Surgical technologists, also called operating room technicians or scrubs, work alongside a sterile surgical team that prepares operating rooms and patients during surgical procedures. Associate of Science (A.S.) degree programs in surgical technology provides students with classroom instruction and hands-on experience to help them obtain entry-level work in the field.
A.S. Programs in Surgical Technology
Graduates of an Associate of Science in Surgical Technology program can expect to develop the skills necessary to providing assistance before and during surgery. These skills can include providing care to the patient, maintaining equipment and assisting doctors during the actual operation. The Commission on Accreditation of Allied Health Education Programs (CAAHEP), which provides guidelines for the program coursework, accredits most surgical technology programs.
An externship or practicum is included in most programs thereby allowing the application of students’ knowledge to real-life situations. Technical schools and community colleges typically provide these 2-year programs whose admission criteria require applicants to hold a GED certificate or high school diploma.
Apart from general education courses, core coursework includes subject areas such as surgical technology and microbiology, surgical technology and rudimentary and advanced anatomy, and may include other topic areas such as:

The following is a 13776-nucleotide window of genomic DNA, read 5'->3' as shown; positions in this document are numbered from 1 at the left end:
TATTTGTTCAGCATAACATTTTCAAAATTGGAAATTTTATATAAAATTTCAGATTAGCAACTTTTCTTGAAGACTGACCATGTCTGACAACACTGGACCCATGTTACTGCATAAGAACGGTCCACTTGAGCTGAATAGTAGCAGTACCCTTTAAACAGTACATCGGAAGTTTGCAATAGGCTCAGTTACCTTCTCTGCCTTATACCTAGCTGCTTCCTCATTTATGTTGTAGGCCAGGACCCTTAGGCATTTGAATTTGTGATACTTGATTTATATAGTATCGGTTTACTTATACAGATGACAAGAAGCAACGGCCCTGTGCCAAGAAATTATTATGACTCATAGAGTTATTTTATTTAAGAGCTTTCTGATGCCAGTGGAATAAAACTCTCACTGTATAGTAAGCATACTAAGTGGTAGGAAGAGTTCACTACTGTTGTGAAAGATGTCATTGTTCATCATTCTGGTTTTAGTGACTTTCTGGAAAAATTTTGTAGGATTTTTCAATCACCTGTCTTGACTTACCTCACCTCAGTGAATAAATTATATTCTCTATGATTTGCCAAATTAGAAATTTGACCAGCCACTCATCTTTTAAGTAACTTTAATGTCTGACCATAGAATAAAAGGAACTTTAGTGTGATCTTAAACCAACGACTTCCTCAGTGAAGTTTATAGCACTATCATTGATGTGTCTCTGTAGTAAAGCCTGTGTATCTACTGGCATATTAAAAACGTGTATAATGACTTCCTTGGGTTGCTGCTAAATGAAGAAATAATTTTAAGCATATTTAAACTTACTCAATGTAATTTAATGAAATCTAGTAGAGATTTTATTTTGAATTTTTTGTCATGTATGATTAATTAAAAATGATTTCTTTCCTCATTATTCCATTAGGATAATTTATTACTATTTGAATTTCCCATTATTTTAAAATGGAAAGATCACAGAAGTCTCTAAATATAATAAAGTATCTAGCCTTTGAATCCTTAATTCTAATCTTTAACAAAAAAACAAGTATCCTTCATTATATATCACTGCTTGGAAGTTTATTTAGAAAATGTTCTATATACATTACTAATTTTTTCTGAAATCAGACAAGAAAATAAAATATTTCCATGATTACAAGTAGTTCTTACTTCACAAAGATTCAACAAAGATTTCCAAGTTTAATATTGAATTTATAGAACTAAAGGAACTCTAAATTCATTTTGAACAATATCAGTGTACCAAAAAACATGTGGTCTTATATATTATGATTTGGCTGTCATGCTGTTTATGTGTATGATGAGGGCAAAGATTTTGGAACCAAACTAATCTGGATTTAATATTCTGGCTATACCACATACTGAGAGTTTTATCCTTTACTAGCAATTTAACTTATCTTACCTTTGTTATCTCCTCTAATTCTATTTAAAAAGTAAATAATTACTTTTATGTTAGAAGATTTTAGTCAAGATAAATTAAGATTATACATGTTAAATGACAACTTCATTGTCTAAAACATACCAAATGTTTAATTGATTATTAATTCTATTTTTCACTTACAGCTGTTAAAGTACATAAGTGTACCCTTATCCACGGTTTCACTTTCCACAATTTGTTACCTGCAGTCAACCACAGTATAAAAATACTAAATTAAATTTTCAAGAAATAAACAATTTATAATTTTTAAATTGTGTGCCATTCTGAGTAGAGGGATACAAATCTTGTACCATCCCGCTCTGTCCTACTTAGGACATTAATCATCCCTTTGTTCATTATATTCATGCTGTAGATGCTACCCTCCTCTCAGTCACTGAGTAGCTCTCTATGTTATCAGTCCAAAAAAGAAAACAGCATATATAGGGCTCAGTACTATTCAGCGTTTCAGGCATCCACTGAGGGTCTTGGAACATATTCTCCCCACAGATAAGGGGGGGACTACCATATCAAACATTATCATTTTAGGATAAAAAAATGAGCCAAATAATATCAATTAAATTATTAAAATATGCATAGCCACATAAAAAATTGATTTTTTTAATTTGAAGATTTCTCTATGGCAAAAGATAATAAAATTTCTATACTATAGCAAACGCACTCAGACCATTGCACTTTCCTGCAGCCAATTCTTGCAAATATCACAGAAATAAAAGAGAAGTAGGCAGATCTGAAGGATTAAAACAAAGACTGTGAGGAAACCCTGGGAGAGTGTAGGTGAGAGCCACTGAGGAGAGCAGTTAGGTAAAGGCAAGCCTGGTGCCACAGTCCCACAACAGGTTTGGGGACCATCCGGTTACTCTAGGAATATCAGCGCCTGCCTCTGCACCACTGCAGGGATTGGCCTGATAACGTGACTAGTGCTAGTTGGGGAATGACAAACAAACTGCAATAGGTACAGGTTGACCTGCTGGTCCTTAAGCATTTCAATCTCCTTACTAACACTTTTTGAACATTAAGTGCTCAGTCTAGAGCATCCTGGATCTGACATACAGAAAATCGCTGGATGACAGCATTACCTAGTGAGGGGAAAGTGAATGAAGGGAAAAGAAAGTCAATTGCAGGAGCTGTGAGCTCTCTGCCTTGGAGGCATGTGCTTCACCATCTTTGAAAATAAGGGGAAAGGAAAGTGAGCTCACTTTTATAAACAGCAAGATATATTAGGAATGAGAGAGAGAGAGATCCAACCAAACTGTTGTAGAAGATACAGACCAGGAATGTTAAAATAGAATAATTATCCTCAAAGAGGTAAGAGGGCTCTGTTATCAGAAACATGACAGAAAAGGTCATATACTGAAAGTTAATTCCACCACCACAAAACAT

•Medical law and ethics
Job and Wage Outlook
A faster-than-average job growth rate of 30% has been projected for surgical technologists during the decade from 2012 to 2022 (U.S. Bureau of Labor Statistics). In May 2012, surgical technologists took home an average annual wage of $41,790.
Certification and Continuing Education Choices
Graduates can seek to join the workforce immediately on completion of the program or choose to educate themselves further by earning a bachelor’s degree in surgical technology whose coursework usually expands on that of the associate’s degree program and additionally includes classes in health sciences. However, the most commonly offered courses are surgical technology programs that students can complete in 9-24 months (BLS).
Employers of surgical technologists may prefer candidates with professional certification that they can obtain through the National Center for Competency Testing or the National Board of Surgical Technology and Surgical Assisting. Completion of continuing education and passage of additional exams are typically required for certification.